The thing that I found most distinctive about this film is the different camera panning and angles. For example, the first scene when the camera pans overhead of a lake and then a highway before it follows a yellow car. I love the way this is done because it just makes the movie that more dynamic. It also makes the viewer much more intrigued as they get an idea of the surroundings of the film and then makes them wonder, why is the car being followed. It draws a lot of attention on the car and makes us think, where is the car going and so on. Another camera angle that I really love is the where the camera is behind the child whenever he is riding his back. This, in a horror film is great. The reason I say this is because the camera is behind the child and the child is driving round the corners of the hallway of the hotel. The effect this has on the viewer is it makes you think, ‘oh whats round the next corner’. This camera angle is also used whenever a character in the movie is running, adding more to the dynamic and desperation of the run.

http://screencrave.frsucrave.netdna-cdn.com/wp-content/uploads/2009/11/the-shining-sequel-24-11-09-kc.jpg

The element of the movie I would take is the camera angles and panning. I love the way the film uses the panning over landscapes and I would love to do this in some of my productions. I would like to do panning over a place like London or somewhere similar. The element that I would really take is the behind camera shots and the camera following running movements. It adds a lot of dynamic to a scene.

Bibliography

Reserved for bibliography

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Bladerunner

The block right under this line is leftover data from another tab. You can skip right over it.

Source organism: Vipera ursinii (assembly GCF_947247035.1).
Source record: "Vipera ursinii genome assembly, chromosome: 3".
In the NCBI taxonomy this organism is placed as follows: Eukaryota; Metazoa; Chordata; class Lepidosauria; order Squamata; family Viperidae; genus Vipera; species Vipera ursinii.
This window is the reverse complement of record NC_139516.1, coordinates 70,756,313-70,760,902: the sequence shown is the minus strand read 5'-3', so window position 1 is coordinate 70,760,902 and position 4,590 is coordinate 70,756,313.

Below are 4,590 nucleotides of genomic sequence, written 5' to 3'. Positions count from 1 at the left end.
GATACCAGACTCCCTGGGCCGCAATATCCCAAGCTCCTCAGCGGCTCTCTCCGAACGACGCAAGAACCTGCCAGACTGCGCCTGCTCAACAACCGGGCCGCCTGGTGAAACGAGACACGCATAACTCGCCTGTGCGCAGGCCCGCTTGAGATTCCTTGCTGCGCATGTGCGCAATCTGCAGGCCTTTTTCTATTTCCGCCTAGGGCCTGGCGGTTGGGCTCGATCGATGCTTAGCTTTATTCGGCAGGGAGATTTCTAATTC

Key Source: http://www.imdb.com/title/tt0083658/

Film details:

Bladerunner is a film directed by Ridley Scott in 1982. Writers include Hampton Fancher, David Webb Peoples and Philip K. Dick. The film is based on Philip K. Dick’s novel ‘Do Androids Dream of Electric Sheep?’.

Bladerunner is a futuristic, sci-fi, thriller film set in LA in the year 2019. Humans have manged to make human clones known as replicants. These replicants are used in colonies outside planet earth to do labour and other talks. These replicants also have a very short lifespan of only 4 years, this is so the replicants don’t gain emotions. Deckard (played by Harrison Ford) is a retired ‘Bladerunner’. A Bladerunner is a specialist police officer whos job it is to kill replicants. Deckard is pulled out of retirement to hunt down 4 replicants that have escaped and hijacked a ship back to earth.

After having watched the film I can see that there is no real clear message to this film. Having said that, there maybe a tiny hidden message. Deckard has sped most of his life killing replicants and it get halfway through the film and he falls for one of them. The message in this could be that looks can be deceiving. Another small message could be that playing god by creating replicants is wrong. These replicants have every trait that a human has and it can even learn emotions.